The narrator of the tale is Offred; the literary mode a diary of her circumscribed existence. Offred’s young daughter has been kidnaped, her husband apparently shot while trying to cross the border into Canada; her mother and a close friend, both outspoken feminists, have vanished without a trace. Offred herself is living on borrowed time. Each handmaid has three years in which to produce a healthy child for a Commander. Should she fail to become pregnant in that time, she too will disappear, either to “The Colonies,” where infertile women are used to clean up toxic waste, or if she is more fortunate, to forced labor on a farm. The third option is a secret bordello set up to stimulate the Commanders’ lagging interest in sex, which tends to wane under the circumstances. Because the birthrate has not yet been raised by these Draconian measures, even more heroic tactics may soon be required. As it stands, life in Gilead exceeds the grim primitive reality described by Hobbes in “Leviathan,” “no arts, no letters, no society, and which is worst of all, continual fear and danger of violent death.” The university system has been demolished, public executions are frequent, the economy is faltering, secret police are everywhere, and virtually all civil rights gained by women and minorities during the last century have been rescinded.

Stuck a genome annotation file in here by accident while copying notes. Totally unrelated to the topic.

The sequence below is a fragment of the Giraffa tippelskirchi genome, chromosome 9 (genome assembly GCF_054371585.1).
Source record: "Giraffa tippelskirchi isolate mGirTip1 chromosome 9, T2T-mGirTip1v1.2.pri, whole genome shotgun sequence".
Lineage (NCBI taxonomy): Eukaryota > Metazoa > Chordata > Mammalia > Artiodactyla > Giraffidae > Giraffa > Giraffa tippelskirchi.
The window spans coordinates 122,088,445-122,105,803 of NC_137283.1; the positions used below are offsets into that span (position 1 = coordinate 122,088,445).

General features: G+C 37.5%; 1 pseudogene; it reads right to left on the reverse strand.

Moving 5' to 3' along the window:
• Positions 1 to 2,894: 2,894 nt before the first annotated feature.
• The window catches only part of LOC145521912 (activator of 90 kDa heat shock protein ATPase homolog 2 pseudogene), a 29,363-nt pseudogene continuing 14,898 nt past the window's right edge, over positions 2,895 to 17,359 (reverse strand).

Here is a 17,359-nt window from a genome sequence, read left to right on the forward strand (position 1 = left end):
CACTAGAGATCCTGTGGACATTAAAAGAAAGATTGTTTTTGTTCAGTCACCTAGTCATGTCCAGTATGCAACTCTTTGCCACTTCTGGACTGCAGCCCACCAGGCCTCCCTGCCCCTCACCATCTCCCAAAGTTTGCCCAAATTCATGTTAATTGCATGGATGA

Given conducive circumstances, every one of the atavistic changes in this novel could be implemented virtually overnight, smoothly and efficiently. The legislative machinery is already in place, the communications networks established; vast sums of money available to the advocates of such a system. As a Harvard educated Canadian with a particular interest in Puritan history, Atwood can observe these changes from a privileged vantage point; close enough for involvement, sufficiently removed for perspective. In a recent CBC interview she said “Canada’s role in this novel is the role Canada has always taken in bad times in the United States . . . so Canada’s position would be to do what she always does: to try to remain neutral without antagonizing the superpower to the South.”

Atwood has created a spirited and engaging narrator and surrounded her with an array of active and passive supporting characters, each of whom represents a type familiar in America today. She has rounded off her icy cautionary tale with a desperately needed and hilarious spoof of an academic convention in the year 2195, at which time Gilead is a defunct society, regarded by all as a trivial aberration in cultural history, but despite this full complement of literary virtues, the power of the book comes not from Atwood’s inspired flights of fancy or felicities of style but from her deliberate subjugation of imagination to demonstrable fact. Only the form of “The Handmaid’s Tale” is fiction, as the form of “Mein Kempf” was autobiography.